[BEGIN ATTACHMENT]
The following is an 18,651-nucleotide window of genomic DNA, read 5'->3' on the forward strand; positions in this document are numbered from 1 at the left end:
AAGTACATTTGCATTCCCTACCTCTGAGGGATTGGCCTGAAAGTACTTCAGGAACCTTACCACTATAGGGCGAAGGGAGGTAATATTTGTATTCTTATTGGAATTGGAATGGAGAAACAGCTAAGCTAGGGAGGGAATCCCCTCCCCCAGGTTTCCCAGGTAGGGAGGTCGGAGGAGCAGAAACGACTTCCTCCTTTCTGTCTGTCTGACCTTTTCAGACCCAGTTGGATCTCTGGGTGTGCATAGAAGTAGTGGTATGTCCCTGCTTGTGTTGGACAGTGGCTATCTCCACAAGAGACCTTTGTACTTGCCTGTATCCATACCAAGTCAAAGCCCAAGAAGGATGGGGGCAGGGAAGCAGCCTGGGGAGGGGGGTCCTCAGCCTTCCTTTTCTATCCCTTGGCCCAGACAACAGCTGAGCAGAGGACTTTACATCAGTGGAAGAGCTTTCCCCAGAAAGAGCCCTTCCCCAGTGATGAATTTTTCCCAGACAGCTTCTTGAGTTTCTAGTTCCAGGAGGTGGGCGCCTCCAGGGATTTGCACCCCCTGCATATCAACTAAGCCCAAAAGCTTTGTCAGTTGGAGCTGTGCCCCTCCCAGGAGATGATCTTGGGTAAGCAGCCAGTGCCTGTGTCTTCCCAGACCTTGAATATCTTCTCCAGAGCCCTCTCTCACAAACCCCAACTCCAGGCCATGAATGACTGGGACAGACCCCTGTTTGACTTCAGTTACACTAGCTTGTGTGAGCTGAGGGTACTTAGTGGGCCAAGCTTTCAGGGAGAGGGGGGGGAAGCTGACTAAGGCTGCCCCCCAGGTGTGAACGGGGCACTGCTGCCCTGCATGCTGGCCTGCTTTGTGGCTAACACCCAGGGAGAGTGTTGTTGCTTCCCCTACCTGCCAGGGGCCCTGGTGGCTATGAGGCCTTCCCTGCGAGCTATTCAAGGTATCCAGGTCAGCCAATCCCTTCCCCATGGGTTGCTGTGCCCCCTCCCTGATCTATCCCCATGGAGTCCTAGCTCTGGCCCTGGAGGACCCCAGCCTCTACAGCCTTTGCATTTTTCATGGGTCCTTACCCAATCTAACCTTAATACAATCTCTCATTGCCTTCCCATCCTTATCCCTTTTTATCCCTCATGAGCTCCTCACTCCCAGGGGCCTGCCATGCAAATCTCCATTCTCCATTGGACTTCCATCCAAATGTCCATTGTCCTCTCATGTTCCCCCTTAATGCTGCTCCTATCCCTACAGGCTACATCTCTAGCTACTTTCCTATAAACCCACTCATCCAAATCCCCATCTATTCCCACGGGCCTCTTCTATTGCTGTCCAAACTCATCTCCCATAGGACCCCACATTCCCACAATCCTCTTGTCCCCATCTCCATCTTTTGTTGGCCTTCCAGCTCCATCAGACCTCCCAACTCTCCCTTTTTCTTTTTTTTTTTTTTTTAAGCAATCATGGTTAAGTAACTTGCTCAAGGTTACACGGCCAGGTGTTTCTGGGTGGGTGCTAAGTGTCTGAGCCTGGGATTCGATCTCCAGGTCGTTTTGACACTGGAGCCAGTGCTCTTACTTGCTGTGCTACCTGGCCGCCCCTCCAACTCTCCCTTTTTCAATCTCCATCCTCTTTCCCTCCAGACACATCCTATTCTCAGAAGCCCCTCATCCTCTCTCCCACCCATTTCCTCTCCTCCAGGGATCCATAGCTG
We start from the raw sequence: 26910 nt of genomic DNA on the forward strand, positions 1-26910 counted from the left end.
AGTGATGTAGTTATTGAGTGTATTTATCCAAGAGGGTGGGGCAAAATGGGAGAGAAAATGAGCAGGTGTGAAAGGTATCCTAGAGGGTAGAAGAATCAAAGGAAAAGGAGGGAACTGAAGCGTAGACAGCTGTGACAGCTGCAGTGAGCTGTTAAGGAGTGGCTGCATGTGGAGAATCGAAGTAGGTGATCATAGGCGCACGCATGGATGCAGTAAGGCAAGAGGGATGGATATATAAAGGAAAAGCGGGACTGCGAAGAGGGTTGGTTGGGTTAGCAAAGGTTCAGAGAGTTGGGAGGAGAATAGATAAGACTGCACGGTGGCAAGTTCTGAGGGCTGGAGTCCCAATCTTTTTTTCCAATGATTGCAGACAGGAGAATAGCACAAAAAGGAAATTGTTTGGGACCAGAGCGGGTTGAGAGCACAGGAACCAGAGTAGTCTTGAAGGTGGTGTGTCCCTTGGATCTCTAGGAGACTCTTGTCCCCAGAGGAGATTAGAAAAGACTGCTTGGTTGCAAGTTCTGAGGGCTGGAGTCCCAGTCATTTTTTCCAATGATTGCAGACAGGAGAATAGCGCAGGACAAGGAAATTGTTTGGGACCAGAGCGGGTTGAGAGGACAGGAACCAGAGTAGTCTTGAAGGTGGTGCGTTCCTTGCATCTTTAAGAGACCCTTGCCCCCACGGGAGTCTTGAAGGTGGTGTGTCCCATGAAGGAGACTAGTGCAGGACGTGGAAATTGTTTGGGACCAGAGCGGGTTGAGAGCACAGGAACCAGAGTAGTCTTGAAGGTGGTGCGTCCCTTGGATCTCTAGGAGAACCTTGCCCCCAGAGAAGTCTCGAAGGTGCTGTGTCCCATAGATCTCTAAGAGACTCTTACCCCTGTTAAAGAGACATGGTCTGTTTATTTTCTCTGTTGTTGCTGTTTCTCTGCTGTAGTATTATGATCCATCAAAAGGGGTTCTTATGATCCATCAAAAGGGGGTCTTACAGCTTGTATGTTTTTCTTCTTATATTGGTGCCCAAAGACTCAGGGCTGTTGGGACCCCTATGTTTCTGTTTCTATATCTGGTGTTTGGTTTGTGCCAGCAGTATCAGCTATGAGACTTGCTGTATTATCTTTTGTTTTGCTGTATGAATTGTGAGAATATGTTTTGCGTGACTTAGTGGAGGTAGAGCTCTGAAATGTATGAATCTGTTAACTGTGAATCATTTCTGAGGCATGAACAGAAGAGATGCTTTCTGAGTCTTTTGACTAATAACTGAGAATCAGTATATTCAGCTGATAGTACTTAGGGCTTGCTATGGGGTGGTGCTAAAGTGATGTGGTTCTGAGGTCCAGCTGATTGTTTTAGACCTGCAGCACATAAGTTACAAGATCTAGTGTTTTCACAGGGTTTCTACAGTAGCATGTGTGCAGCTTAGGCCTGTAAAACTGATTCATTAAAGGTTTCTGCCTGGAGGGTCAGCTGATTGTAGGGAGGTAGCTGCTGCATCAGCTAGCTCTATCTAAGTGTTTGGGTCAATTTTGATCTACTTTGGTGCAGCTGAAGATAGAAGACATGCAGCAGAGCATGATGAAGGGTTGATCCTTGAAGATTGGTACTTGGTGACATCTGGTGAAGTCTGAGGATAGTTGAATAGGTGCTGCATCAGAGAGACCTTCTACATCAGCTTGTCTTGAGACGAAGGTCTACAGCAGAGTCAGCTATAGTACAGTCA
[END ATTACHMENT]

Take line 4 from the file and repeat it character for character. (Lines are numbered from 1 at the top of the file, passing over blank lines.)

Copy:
AGTGATGTAGTTATTGAGTGTATTTATCCAAGAGGGTGGGGCAAAATGGGAGAGAAAATGAGCAGGTGTGAAAGGTATCCTAGAGGGTAGAAGAATCAAAGGAAAAGGAGGGAACTGAAGCGTAGACAGCTGTGACAGCTGCAGTGAGCTGTTAAGGAGTGGCTGCATGTGGAGAATCGAAGTAGGTGATCATAGGCGCACGCATGGATGCAGTAAGGCAAGAGGGATGGATATATAAAGGAAAAGCGGGACTGCGAAGAGGGTTGGTTGGGTTAGCAAAGGTTCAGAGAGTTGGGAGGAGAATAGATAAGACTGCACGGTGGCAAGTTCTGAGGGCTGGAGTCCCAATCTTTTTTTCCAATGATTGCAGACAGGAGAATAGCACAAAAAGGAAATTGTTTGGGACCAGAGCGGGTTGAGAGCACAGGAACCAGAGTAGTCTTGAAGGTGGTGTGTCCCTTGGATCTCTAGGAGACTCTTGTCCCCAGAGGAGATTAGAAAAGACTGCTTGGTTGCAAGTTCTGAGGGCTGGAGTCCCAGTCATTTTTTCCAATGATTGCAGACAGGAGAATAGCGCAGGACAAGGAAATTGTTTGGGACCAGAGCGGGTTGAGAGGACAGGAACCAGAGTAGTCTTGAAGGTGGTGCGTTCCTTGCATCTTTAAGAGACCCTTGCCCCCACGGGAGTCTTGAAGGTGGTGTGTCCCATGAAGGAGACTAGTGCAGGACGTGGAAATTGTTTGGGACCAGAGCGGGTTGAGAGCACAGGAACCAGAGTAGTCTTGAAGGTGGTGCGTCCCTTGGATCTCTAGGAGAACCTTGCCCCCAGAGAAGTCTCGAAGGTGCTGTGTCCCATAGATCTCTAAGAGACTCTTACCCCTGTTAAAGAGACATGGTCTGTTTATTTTCTCTGTTGTTGCTGTTTCTCTGCTGTAGTATTATGATCCATCAAAAGGGGTTCTTATGATCCATCAAAAGGGGGTCTTACAGCTTGTATGTTTTTCTTCTTATATTGGTGCCCAAAGACTCAGGGCTGTTGGGACCCCTATGTTTCTGTTTCTATATCTGGTGTTTGGTTTGTGCCAGCAGTATCAGCTATGAGACTTGCTGTATTATCTTTTGTTTTGCTGTATGAATTGTGAGAATATGTTTTGCGTGACTTAGTGGAGGTAGAGCTCTGAAATGTATGAATCTGTTAACTGTGAATCATTTCTGAGGCATGAACAGAAGAGATGCTTTCTGAGTCTTTTGACTAATAACTGAGAATCAGTATATTCAGCTGATAGTACTTAGGGCTTGCTATGGGGTGGTGCTAAAGTGATGTGGTTCTGAGGTCCAGCTGATTGTTTTAGACCTGCAGCACATAAGTTACAAGATCTAGTGTTTTCACAGGGTTTCTACAGTAGCATGTGTGCAGCTTAGGCCTGTAAAACTGATTCATTAAAGGTTTCTGCCTGGAGGGTCAGCTGATTGTAGGGAGGTAGCTGCTGCATCAGCTAGCTCTATCTAAGTGTTTGGGTCAATTTTGATCTACTTTGGTGCAGCTGAAGATAGAAGACATGCAGCAGAGCATGATGAAGGGTTGATCCTTGAAGATTGGTACTTGGTGACATCTGGTGAAGTCTGAGGATAGTTGAATAGGTGCTGCATCAGAGAGACCTTCTACATCAGCTTGTCTTGAGACGAAGGTCTACAGCAGAGTCAGCTATAGTACAGTCA